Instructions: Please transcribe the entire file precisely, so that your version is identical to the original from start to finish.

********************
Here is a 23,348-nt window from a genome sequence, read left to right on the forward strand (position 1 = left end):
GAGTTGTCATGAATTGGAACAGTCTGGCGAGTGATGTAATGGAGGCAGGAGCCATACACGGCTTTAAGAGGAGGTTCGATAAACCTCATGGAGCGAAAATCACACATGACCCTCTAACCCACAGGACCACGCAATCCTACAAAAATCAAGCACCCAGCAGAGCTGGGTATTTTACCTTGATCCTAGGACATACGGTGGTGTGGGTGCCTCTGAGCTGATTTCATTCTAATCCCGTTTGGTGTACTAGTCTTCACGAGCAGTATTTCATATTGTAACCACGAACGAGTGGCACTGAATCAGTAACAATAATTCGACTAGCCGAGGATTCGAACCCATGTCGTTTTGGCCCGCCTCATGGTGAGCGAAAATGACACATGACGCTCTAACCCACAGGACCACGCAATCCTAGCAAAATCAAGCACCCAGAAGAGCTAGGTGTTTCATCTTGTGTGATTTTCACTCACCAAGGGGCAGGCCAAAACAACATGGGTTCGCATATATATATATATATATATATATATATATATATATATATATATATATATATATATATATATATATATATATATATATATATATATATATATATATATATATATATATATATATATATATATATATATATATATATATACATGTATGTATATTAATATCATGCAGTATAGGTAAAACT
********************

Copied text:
Here is a 23,348-nt window from a genome sequence, read left to right on the forward strand (position 1 = left end):
GAGTTGTCATGAATTGGAACAGTCTGGCGAGTGATGTAATGGAGGCAGGAGCCATACACGGCTTTAAGAGGAGGTTCGATAAACCTCATGGAGCGAAAATCACACATGACCCTCTAACCCACAGGACCACGCAATCCTACAAAAATCAAGCACCCAGCAGAGCTGGGTATTTTACCTTGATCCTAGGACATACGGTGGTGTGGGTGCCTCTGAGCTGATTTCATTCTAATCCCGTTTGGTGTACTAGTCTTCACGAGCAGTATTTCATATTGTAACCACGAACGAGTGGCACTGAATCAGTAACAATAATTCGACTAGCCGAGGATTCGAACCCATGTCGTTTTGGCCCGCCTCATGGTGAGCGAAAATGACACATGACGCTCTAACCCACAGGACCACGCAATCCTAGCAAAATCAAGCACCCAGAAGAGCTAGGTGTTTCATCTTGTGTGATTTTCACTCACCAAGGGGCAGGCCAAAACAACATGGGTTCGCATATATATATATATATATATATATATATATATATATATATATATATATATATATATATATATATATATATATATATATATATATATATATATATATATATATATATATATATATATATATATATATATATATATATATACATGTATGTATATTAATATCATGCAGTATAGGTAAAACT